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Evolution of self-checkouts: A look at what retailers in Europe are doing on the front

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Dan Butler
Dan Butler
Dan is a Senior Insight Analyst in the Global Insight team at IGD and covers Germany, Poland and Romania with his primary research, as well as leading IGD’s discount working group. Before joining IGD he has an extensive retail background, most recently working in profit protection, stock management and retail operations positions at Waitrose in the UK.

Retailers have been innovating with self-checkouts, but what are the key considerations for retailers and suppliers due to the shopper payment journey changing?

Retailers continue to battle against rising operating costs. A key efficiency-aiding solution has been the implementation of self-checkouts. Because of this, the shopper payment journey has changed, so retailers are deploying new tactics to win impulse sales and tackle the growing problem of shrinkage. With a changing payment journey, there are key considerations for retailers and suppliers.

The efficiency imperative

As part of IGD’s Global Trends for 2024, the efficiency imperative once again features as retailers fight to cut costs from their operations. Shrinkage reduction has become a key focus in 2024.

However, with many retailers already deploying self-checkouts to cut labour costs, we are starting to see further developments and innovation to maximise opportunities from the changing payment journey of shoppers.

Evolving self-checkout options

Across all modern retail channels, retailers are implementing self-checkout solutions to meet the needs of shoppers short on time.

Supermarkets were early adopters of self-checkouts, but recently have been redefining the area to support shoppers on their payment journey.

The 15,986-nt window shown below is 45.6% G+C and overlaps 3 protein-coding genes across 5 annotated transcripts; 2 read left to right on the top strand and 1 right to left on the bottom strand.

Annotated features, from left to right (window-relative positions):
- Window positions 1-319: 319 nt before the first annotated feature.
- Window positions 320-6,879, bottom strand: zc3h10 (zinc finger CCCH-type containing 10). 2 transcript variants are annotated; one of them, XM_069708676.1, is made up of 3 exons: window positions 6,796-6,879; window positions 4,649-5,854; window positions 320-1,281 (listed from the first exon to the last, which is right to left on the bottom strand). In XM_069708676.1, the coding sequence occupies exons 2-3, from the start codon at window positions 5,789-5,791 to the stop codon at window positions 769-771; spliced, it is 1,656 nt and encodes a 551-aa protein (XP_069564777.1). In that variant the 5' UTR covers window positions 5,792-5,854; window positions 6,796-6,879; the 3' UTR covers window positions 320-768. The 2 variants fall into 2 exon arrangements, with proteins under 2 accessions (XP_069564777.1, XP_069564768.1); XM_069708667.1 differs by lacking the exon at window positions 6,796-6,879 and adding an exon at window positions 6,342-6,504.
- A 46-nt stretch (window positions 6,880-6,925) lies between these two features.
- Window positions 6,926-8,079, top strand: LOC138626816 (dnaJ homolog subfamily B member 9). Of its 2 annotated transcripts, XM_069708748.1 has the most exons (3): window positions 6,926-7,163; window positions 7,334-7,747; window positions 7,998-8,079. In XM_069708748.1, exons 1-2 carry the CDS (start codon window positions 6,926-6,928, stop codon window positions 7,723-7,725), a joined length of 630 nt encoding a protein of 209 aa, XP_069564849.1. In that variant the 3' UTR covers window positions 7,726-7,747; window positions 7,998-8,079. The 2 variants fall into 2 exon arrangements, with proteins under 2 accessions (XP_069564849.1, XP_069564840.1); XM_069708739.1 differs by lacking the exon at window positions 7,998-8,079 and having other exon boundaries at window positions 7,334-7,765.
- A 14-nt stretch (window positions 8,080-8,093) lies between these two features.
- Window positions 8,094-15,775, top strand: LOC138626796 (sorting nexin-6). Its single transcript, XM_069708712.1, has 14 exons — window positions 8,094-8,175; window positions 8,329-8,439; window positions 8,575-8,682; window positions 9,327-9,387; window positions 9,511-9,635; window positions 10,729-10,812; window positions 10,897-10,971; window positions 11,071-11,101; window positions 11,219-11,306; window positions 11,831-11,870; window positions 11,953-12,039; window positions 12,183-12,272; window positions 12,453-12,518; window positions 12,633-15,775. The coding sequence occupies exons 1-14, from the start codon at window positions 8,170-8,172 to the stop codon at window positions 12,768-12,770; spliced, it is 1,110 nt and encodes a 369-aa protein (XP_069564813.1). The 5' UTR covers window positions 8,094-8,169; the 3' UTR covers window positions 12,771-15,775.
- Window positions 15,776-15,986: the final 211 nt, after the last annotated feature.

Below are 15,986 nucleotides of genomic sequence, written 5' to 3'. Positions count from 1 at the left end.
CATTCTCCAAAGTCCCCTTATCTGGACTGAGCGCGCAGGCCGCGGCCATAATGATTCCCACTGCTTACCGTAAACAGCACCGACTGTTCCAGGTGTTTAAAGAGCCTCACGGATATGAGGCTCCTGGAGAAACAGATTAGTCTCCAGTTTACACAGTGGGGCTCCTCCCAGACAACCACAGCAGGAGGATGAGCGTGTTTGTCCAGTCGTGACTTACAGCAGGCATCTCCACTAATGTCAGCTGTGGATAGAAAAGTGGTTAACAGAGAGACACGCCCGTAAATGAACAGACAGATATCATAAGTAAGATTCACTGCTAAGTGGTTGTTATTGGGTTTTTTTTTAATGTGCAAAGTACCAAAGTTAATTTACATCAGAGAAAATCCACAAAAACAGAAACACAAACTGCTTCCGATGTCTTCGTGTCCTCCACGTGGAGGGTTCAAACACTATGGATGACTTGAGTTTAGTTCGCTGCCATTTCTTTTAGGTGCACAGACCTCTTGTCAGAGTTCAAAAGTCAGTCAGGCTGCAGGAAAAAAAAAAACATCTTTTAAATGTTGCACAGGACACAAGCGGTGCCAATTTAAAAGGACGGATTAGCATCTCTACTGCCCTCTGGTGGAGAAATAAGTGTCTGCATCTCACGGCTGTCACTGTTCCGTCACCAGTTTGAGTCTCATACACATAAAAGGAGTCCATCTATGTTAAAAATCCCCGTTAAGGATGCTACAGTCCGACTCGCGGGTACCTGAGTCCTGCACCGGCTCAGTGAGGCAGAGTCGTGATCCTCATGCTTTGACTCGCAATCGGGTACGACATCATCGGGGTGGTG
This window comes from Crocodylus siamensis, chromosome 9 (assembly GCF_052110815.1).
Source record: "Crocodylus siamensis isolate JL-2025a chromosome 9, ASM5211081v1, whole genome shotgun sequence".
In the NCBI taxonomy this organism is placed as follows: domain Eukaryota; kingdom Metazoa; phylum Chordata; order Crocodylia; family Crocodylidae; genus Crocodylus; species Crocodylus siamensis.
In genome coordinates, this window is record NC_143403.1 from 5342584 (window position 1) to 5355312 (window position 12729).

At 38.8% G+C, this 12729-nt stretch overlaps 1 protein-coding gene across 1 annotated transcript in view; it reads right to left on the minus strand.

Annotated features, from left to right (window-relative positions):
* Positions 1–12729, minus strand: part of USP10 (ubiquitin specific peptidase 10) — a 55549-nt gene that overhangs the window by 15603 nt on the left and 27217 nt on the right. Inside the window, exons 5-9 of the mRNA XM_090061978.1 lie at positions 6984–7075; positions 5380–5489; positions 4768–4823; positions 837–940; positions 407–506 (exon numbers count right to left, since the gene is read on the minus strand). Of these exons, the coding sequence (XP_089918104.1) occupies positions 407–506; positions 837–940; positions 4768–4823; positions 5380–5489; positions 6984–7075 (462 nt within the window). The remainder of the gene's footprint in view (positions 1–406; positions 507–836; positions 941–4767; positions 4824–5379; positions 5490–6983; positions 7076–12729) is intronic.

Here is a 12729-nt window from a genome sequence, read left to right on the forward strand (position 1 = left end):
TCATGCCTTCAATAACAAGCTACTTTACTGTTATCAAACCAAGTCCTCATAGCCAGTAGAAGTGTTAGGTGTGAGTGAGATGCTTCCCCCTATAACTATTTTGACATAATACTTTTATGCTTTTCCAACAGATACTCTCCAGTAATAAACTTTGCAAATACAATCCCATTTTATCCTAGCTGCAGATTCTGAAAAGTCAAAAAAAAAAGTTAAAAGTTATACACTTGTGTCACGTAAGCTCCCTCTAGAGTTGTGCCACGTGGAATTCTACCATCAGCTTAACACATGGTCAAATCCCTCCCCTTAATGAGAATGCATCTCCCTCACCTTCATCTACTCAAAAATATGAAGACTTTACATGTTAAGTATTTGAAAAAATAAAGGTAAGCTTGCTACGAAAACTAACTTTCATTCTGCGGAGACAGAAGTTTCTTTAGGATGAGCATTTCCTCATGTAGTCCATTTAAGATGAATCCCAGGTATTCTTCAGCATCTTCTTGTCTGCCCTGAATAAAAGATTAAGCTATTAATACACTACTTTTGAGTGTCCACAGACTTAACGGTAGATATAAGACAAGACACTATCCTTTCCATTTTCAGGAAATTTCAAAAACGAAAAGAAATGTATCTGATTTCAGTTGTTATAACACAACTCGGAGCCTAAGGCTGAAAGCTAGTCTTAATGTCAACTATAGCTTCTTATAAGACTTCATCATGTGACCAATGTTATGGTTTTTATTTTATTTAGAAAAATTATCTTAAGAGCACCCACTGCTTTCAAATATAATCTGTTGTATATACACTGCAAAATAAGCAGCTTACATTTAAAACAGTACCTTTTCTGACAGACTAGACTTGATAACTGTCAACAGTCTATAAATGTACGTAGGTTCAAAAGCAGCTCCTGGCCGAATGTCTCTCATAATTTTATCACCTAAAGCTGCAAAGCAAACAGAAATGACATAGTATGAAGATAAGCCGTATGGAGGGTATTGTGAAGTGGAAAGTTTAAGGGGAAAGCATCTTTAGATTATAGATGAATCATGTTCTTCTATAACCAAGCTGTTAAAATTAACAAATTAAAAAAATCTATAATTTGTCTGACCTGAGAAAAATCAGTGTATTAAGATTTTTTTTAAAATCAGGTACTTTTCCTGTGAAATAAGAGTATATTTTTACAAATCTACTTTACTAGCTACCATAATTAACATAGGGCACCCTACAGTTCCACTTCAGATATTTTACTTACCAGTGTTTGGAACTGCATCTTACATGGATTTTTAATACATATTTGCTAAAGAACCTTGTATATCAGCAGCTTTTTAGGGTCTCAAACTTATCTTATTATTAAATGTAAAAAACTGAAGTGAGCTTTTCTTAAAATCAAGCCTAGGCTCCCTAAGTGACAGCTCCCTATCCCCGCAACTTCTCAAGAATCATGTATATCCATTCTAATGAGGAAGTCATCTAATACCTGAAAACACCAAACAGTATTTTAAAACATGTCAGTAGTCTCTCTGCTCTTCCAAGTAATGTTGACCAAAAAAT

M&S in the UK has implemented a horseshoe-shaped self-checkout area, as part of a revamp of its store network. The design allows shoppers to see which checkouts are available from two entry points and then easily access them via the wide-open section.

Retailers, like Edeka and Carrefour, have also been adding screens at the entrance to the self-checkout area. These show which self-checkouts are either in use or free, allowing shoppers to quickly navigate to a free checkout to pay.

Hypermarkets are implementing extensive self-checkout areas, to help them to appeal to shoppers with convenience, top-up or food-to-go missions.

Auchan in Poland has added over 30 self-checkouts to complement its store re-design. The self-checkout area is close to its fresh fruit & vegetable and food-to-go assortments.

Discounters are finally adding self-checkouts across their store networks to support their efficient operations, which like hypermarkets helps to open them up to greater shopper missions.

Lidl has been adding XXL self-checkouts with larger bagging areas, to encourage trolley shops to checkout and pay this way.

Aldi Nord in the Netherlands has applied a discounter mentality to its self-checkout terminals, with only one barcode scanner to control costs and remote age verification. The self-checkouts also have a sleek design and great user interface, like that of a smartphone.

Convenience retailers, despite their small store size, have also been adopting self-checkout options for shoppers.

Zabka in Poland has been converting conventional tills into self-checkouts in its convenience stores. It is also adding slimline self-service terminals, enabling a quicker payment journey for shoppers during peak periods.

Drugstores are also seeing the benefits of implementing self-checkouts, with many of Europe’s leading banners adding solutions to their stores.

Interestingly, most have chosen not to have any security scales in the bagging area, despite the high-value products on offer. Scales have been deemed error-prone, so the retailers have chosen to prioritise the shopper journey over potential shrinkage.

Self checkouts M&S
From top right clockwise: M&S redesigned self-checkout area, Lidl XXL tills, Zabka self-checkout terminal, DM Germany self-checkout area | Source: IGD research, Lidl

Tackling shrinkage

The cost-of-living crisis has resulted in an increase in theft from stores. Self-checkouts have been identified as a potential source of both malicious and non-malicious shrinkage.

Retailers are now adopting solutions to reduce shrinkage via self-checkouts, with technology playing an important role.

Visible deterrents are an effective initial method to reduce the risk of shrinkage.